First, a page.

Some people believe that the 7 year rule amounts to a kind of amnesty from the consequences of having carried out an unauthorised development. This belief is incorrect. While the 7 year rule does provide a certain amount of comfort to a property owner or potential purchaser, an unauthorised development remains an unauthorised development unless and until retention permission is sought and granted. This unauthorised status carries with it certain difficulties which this article will explain.
What is the 7-year rule?
In cases where no permission has been granted, the period starts to run on the date the development is deemed to have been completed.
In cases where planning permission has been obtained the period of 7 years starts to run from the date of expiration of the planning permission. So, where the permission has a five year life span and this period has not been extended, the planning authority cannot take enforcement proceedings after 12 years.
It is important to be aware that whatever time period applies, an unauthorised development remains an unauthorised development. All the 7-year rule does is prevent the local authority from taking enforcement proceedings.
Problems of relying on the 7-year rule
- In a situation where an original development was an unauthorised development it may be difficult to obtain permission for a further development or redevelopment of the property.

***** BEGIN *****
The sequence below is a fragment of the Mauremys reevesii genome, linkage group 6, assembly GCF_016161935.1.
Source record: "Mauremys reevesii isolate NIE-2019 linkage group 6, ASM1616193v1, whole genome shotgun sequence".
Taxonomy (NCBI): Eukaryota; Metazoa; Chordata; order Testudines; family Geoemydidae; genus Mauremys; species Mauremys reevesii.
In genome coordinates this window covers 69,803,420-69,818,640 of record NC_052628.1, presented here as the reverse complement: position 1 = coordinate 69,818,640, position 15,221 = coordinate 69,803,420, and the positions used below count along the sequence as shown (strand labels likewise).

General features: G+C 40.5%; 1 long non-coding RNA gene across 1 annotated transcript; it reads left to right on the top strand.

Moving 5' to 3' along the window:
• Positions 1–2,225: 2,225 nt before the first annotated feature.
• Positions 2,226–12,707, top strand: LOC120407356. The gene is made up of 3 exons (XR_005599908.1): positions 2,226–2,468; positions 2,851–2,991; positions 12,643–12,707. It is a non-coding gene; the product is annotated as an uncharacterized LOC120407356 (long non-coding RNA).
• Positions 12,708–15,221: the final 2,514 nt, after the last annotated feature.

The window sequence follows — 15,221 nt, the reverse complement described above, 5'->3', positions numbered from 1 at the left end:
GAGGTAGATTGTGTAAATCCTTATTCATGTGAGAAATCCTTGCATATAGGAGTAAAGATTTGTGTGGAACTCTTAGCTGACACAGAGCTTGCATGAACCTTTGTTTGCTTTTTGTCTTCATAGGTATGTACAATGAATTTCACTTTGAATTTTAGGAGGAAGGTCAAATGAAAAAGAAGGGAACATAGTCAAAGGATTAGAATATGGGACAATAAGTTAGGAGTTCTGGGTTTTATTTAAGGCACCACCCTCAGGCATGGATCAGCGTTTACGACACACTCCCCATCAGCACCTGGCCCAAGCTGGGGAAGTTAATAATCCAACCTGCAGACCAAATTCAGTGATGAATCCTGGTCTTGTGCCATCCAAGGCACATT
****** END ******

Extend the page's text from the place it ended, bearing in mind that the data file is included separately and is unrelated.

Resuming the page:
- If a purchaser of a property is obtaining a loan from a bank or lending institution then the solicitor acting for that purchaser/borrower will, in the light of the unauthorised development, need to seek from the lender what is called a “qualification of title.” The lending institution may decide not to accept the qualification on title and refuse to give the loan because of the unauthorised development. Thus, even if a purchaser is willing to risk proceeding with the purchase, they may not be able to obtain the finance to do so. Clearly, this impacts on the value and marketability of the property.
- In the event of a compulsory acquisition, the unauthorised development may not attract compensation.
- There is an entitlement to compensation under the planning legislation in circumstances where a property has been destroyed by fire and for some reason planning permission to rebuild is refused. However, this is only in the case where the construction was an authorised development.
- Water connections may be refused where the development is unauthorised.
- A development which would otherwise be an exempt development will be not be such if same would consist of or comprise the extension, alteration, repair or renewal of an unauthorised structure or a structure the use of which is an unauthorised use. Thus a small extension that would in a normal situation be exempt, would not be exempt where it extends an unauthorised development.